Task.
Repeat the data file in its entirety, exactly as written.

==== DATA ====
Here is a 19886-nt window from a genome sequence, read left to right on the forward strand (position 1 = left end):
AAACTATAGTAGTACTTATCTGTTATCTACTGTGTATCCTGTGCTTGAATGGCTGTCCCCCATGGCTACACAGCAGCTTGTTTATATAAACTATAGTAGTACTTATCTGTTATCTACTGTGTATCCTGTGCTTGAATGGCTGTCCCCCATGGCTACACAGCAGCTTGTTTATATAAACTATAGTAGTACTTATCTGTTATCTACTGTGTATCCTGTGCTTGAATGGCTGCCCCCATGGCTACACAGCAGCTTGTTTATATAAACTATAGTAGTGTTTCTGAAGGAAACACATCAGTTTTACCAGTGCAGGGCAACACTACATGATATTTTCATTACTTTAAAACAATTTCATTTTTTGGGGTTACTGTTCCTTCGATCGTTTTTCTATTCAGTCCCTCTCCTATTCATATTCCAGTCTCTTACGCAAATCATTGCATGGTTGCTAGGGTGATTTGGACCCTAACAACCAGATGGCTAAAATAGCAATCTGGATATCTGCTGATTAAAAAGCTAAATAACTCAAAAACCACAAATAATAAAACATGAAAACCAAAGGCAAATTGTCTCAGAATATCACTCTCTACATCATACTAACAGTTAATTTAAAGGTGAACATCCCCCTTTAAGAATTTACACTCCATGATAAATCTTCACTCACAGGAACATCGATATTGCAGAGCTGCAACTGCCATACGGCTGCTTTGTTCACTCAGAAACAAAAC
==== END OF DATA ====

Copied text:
Here is a 19886-nt window from a genome sequence, read left to right on the forward strand (position 1 = left end):
AAACTATAGTAGTACTTATCTGTTATCTACTGTGTATCCTGTGCTTGAATGGCTGTCCCCCATGGCTACACAGCAGCTTGTTTATATAAACTATAGTAGTACTTATCTGTTATCTACTGTGTATCCTGTGCTTGAATGGCTGTCCCCCATGGCTACACAGCAGCTTGTTTATATAAACTATAGTAGTACTTATCTGTTATCTACTGTGTATCCTGTGCTTGAATGGCTGCCCCCATGGCTACACAGCAGCTTGTTTATATAAACTATAGTAGTGTTTCTGAAGGAAACACATCAGTTTTACCAGTGCAGGGCAACACTACATGATATTTTCATTACTTTAAAACAATTTCATTTTTTGGGGTTACTGTTCCTTCGATCGTTTTTCTATTCAGTCCCTCTCCTATTCATATTCCAGTCTCTTACGCAAATCATTGCATGGTTGCTAGGGTGATTTGGACCCTAACAACCAGATGGCTAAAATAGCAATCTGGATATCTGCTGATTAAAAAGCTAAATAACTCAAAAACCACAAATAATAAAACATGAAAACCAAAGGCAAATTGTCTCAGAATATCACTCTCTACATCATACTAACAGTTAATTTAAAGGTGAACATCCCCCTTTAAGAATTTACACTCCATGATAAATCTTCACTCACAGGAACATCGATATTGCAGAGCTGCAACTGCCATACGGCTGCTTTGTTCACTCAGAAACAAAAC